The Effective Date of Termination for Dismissals by Post


An employee’s effective date of termination (EDT), as defined by Section 97(1)(b) of the Employment Rights Act 1996 (ERA), marks the start of the three-month period within which he or she must bring a claim of unfair dismissal. Whilst in many instances the EDT will be the date on which the period of notice expires, when a contract of employment is terminated without notice, the EDT is the date on which the termination takes effect.
In Gisda Cyf v Barratt, the Supreme Court has ruled that where dismissal without notice is communicated to an employee in a letter sent to his or her home, unless the employee acts in such a way as to deliberately avoid reading the letter, the EDT is when the employee discovers its contents or has a reasonable opportunity to do so, not the date the letter is sent or the date it arrives in the post.
Lauren Barratt worked for Gisda Cyf, a small charitable organisation. On 19 October 2006, she was suspended after it was alleged that she had behaved inappropriately at a private party. On 28 November, a disciplinary hearing was held, at which she was told that she could expect a letter informing her of its outcome by 30 November. Ms Barratt was aware that she was at risk of dismissal. A letter terminating her employment without notice was duly sent by recorded delivery on 29 November but, by the time it arrived, Ms Barratt had left for London to visit her sister, who had recently had a baby. She did not return until the evening of Sunday, 3 December. When the letter arrived on 30 November, it had been signed for by the son of Ms Barratt’s boyfriend. It wasn’t until the morning of Monday 4 December that Ms Barratt enquired whether there had been any post for her in her absence. She was then given the letter and discovered that she had been summarily dismissed for gross misconduct.
Ms Barratt was unsuccessful in an internal appeal against the decision to dismiss her and on 2 March 2007 brought claims of unfair dismissal and sex discrimination against her employer at the Employment Tribunal (ET). The exact date of Ms Barratt’s EDT was crucial in determining whether or not her claims were lodged just within or just outside the three-month period allowed for bringing a claim.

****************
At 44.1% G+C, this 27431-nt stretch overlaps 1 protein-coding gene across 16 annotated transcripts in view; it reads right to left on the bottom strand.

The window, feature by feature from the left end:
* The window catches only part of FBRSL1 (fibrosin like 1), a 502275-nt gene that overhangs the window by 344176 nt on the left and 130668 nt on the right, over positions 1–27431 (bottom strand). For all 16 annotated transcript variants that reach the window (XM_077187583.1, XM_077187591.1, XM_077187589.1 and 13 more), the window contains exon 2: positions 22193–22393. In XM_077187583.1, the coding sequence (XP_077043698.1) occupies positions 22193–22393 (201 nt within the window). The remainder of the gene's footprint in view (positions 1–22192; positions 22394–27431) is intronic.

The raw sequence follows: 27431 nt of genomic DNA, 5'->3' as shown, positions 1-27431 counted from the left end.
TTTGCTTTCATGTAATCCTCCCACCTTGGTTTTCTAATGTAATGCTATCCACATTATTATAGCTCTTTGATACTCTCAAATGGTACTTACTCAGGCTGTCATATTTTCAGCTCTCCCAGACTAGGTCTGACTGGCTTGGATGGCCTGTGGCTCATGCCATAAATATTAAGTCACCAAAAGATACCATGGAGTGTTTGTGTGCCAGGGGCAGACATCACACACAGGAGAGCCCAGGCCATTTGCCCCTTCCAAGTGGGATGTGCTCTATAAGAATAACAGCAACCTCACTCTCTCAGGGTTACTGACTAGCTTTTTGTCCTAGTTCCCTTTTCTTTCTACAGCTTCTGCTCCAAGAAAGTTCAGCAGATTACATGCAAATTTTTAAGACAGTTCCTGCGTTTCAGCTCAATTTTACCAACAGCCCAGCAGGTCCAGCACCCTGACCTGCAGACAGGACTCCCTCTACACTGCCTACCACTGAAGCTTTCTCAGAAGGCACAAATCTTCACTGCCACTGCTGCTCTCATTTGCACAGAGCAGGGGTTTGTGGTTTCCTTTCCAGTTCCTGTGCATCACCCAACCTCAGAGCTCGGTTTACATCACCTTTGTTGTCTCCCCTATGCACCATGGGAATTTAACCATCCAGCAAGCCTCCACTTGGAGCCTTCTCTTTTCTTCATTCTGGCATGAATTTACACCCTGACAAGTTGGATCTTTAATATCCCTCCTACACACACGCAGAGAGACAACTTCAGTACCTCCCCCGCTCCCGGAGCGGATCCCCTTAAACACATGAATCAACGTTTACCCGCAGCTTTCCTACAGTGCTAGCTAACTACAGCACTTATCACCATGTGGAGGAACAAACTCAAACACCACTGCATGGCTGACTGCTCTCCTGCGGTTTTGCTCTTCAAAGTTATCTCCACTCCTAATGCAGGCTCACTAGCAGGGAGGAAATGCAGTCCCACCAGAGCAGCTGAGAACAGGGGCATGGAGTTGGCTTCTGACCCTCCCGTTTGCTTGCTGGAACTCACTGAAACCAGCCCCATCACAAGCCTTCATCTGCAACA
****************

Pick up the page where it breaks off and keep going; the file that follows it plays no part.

Gisda Cyf argued at the ET that Ms Barratt had a reasonable opportunity to see the letter before 4 December and so the EDT of her employment was more than three months before the presentation of her claim. The Employment judge disagreed. On appeal, Gisda Cyf claimed that the ET had erred in law in considering the reasonableness of Ms Barratt’s conduct rather than whether she had a reasonable opportunity to know of her dismissal before 3 December, and also sought to apply common law contractual principles that a contract could be terminated by one party without the other party being aware of the termination. These arguments were rejected by the Employment Appeal Tribunal and by the Court of Appeal, however.
The Supreme Court held that Section 97 of the ERA is a statutory construct aimed at protecting employees’ rights. An interpretation that promotes those rights, rather than one which is consonant with traditional contract law principles, is to be preferred. The well established rule that an employee is entitled either to be informed, or at least to have the reasonable chance of finding out, that he or she has been dismissed before time begins to run against them for the purpose of bringing an ET claim is ‘firmly anchored to the overall objective of the legislation’.
Citing earlier case law (Brown v Southall and Knight & McMaster v Manchester Airport plc), the Court held that the EDT was the date on which Ms Barratt read the dismissal letter and learned that she had been dismissed. It was not an error of law to take account of her behaviour when deciding whether or not she had a reasonable opportunity to discover the contents of the letter. The ET was entitled to find that she had not deliberately avoided reading the letter and it was not surprising that she would choose to read a letter containing findings made against her, rather than have it read to her over the phone.
At such a time, decisions that are likely to have a profound effect on a person’s future must be made. In the Court’s view, ‘it is entirely reasonable that the time (already short) within which one should have the chance to make those decisions should not be further abbreviated by complications surrounding the receipt of the information that one has in fact been dismissed’. If an employer wishes to be certain that an employee is aware of the dismissal it can ‘resort to the prosaic expedient of informing the employee in a face-to-face interview that he or she has been dismissed’.
Ms Barratt’s claim was therefore presented in time and the appeal was dismissed.

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